On December 8, 2023 the U.S. Food and Drug Administration (FDA) approved Casgevy and Lyfgenia, both cell-based gene therapies for the treatment of sickle cell disease in patients 12 and older. Further, Casgevy is the first approved treatment utilizing CRISPR, an innovative gene editing technology that was the basis of the research leading to the 2020 Nobel Prize in Chemistry.
Sickle Cell Disease
Sickle Cell Disease affects about 100,000 patients in the U.S., predominantly in the African-American community. A mutation in hemoglobin, the protein which carries oxygen in red blood cells, leads to a change in the red blood cell shape so the red blood cells resemble a sickle. Unfortunately, this sickle shape restricts the flow of red blood cells, limits oxygen delivery to tissues, causes pain, and results in organ damage called vaso-oclusive events (VOEs) or vaso-oclusive crises (VOCs).
Casgevy is approved for the treatment of sickle cell disease in patients with recurrent VOCs, attaining status as the first approved treatment leveraging CRISPR/Cas9 to edit the patients’ cells. During this process blood stem cells are removed from the patient, modified with CRISPR/Cas9, and returned to the patient using a one-time, single dose infusion. Prior to treatment, the patient’s blood stem cells are collected and the patient undergoes chemotherapy to remove stem cells from the bone marrow. The treatment then replaces the stem cells in the bone marrow with modified stem cells, allowing the patient to produce blood cells without the sickle trait.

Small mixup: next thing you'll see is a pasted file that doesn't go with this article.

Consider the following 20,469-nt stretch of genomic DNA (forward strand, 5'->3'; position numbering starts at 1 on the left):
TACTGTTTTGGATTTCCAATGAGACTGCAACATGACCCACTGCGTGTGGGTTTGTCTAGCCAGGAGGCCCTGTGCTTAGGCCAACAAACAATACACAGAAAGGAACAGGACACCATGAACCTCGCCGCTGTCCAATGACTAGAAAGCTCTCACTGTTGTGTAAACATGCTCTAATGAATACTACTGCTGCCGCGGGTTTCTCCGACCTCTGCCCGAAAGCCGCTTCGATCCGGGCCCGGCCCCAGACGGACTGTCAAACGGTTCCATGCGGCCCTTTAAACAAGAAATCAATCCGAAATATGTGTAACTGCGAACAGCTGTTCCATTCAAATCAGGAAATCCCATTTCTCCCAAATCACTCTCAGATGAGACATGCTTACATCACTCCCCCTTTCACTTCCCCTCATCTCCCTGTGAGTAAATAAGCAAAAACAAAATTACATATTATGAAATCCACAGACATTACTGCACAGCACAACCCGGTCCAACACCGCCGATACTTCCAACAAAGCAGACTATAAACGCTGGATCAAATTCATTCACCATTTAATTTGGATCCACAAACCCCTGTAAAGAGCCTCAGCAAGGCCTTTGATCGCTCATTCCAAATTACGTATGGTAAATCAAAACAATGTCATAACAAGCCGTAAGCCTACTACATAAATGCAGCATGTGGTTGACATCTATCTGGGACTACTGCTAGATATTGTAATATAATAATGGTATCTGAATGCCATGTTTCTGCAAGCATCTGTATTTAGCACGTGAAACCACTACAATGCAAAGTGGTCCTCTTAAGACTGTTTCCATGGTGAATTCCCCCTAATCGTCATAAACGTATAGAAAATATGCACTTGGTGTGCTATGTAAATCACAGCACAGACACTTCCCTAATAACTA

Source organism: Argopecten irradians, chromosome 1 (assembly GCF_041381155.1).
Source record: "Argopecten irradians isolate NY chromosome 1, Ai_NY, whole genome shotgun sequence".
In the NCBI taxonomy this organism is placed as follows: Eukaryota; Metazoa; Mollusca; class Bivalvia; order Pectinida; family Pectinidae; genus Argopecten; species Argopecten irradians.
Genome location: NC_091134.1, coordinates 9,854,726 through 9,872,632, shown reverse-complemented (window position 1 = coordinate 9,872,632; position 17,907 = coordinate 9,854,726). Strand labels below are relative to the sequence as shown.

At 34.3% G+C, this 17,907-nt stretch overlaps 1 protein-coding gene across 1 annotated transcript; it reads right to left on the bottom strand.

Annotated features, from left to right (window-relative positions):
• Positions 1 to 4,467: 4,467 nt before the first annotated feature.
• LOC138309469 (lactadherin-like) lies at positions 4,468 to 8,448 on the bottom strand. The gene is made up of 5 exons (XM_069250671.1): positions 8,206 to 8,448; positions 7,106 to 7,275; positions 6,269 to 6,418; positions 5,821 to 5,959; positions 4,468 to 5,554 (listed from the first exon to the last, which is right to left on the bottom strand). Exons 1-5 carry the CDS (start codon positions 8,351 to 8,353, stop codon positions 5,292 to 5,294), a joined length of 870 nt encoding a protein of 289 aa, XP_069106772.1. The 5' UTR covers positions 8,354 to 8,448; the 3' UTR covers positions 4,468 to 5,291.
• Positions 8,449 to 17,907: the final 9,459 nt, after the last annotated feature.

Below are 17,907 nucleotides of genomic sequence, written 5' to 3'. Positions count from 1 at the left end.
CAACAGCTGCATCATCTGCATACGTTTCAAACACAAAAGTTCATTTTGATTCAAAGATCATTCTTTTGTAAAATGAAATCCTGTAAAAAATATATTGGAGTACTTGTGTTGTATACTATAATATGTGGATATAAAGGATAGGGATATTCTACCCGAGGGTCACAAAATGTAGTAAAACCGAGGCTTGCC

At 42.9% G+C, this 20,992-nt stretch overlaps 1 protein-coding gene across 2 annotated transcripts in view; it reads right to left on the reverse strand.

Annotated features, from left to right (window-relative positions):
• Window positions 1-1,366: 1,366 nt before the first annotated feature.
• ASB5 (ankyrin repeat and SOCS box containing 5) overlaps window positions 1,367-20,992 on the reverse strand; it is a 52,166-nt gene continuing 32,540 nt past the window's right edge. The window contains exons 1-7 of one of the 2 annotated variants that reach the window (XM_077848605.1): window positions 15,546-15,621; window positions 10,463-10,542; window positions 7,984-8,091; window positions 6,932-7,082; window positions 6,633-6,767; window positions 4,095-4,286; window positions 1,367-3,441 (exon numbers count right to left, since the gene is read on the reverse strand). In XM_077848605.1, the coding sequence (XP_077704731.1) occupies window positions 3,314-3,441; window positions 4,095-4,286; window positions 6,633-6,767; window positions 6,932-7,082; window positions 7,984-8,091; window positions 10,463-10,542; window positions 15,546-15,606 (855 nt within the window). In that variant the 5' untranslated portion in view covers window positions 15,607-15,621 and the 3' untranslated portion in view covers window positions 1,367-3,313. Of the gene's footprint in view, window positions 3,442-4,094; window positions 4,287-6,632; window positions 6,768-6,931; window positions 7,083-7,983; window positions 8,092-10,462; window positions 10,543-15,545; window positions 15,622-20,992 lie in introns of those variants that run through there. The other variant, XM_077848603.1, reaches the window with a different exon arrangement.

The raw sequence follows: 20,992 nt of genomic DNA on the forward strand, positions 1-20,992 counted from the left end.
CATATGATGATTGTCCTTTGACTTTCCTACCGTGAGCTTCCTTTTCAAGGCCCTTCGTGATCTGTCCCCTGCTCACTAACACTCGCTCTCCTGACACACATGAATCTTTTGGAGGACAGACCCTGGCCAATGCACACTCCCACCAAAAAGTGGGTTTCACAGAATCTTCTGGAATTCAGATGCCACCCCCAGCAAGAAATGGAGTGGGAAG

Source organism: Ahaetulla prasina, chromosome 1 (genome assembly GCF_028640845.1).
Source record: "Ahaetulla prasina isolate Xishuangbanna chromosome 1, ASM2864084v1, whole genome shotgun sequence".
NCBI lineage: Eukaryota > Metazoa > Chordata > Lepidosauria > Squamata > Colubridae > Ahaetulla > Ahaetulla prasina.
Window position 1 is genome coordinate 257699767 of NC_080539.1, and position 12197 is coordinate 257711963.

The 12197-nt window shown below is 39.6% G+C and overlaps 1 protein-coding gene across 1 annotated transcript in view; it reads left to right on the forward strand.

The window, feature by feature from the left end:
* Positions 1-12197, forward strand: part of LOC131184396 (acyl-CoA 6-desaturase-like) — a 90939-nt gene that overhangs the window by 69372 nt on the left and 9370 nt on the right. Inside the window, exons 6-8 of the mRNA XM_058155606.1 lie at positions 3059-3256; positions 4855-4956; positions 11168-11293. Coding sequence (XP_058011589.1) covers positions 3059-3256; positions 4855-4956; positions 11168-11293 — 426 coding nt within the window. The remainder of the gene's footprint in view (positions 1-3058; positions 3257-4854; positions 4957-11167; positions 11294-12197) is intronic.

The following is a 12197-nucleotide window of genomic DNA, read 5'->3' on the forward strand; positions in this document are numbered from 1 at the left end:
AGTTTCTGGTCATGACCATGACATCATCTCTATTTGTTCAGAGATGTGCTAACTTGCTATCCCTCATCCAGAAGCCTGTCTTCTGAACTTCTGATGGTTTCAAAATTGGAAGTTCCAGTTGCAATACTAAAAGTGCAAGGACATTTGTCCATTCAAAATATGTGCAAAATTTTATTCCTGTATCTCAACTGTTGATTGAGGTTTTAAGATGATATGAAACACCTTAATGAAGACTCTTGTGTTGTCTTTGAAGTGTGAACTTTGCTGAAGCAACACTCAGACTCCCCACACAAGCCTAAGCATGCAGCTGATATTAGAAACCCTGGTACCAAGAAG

During clinical studies, 44 patients were treated and 31 patients had enough time to be evaluated. 29 (93.5%) achieved the primary outcome of freedom from further VOC episodes.
Lyfgenia also modifies the patients’ cells but uses a lentiviral vector instead of the CRISPR technology. The process for treating the patient is similar to Casgey, as cells are removed from the patient and modified before being re-infused to the bone marrow. The modified blood stem cells produce HbAT87Q, a gene-therapy derived hemoglobin which acts similar to hemoglobin A, the normal adult hemoglobin produced by cells not impacted by sickle cell disease.
Gene and cell-based therapies are an exciting area of growth in the pharmaceutical space. With these approvals, new treatments will be available for patients suffering from sickle cell disease. Of particular note is that a CRISPR therapy is now available; the CRISPR/Cas9 gene editing technology is ubiquitous in the research and development world and the technology is now making an important step into the clinical realm as well.
Further, it’s exciting that CRISPR, a gene editing technique well suited to make single base pair changes in DNA, is now being harnessed to help patients suffering from diseases with point mutations. This approval opens the possibility of similar treatments in other diseases for patients desperately seeking assistance.
For more information, click here to read the full FDA press release.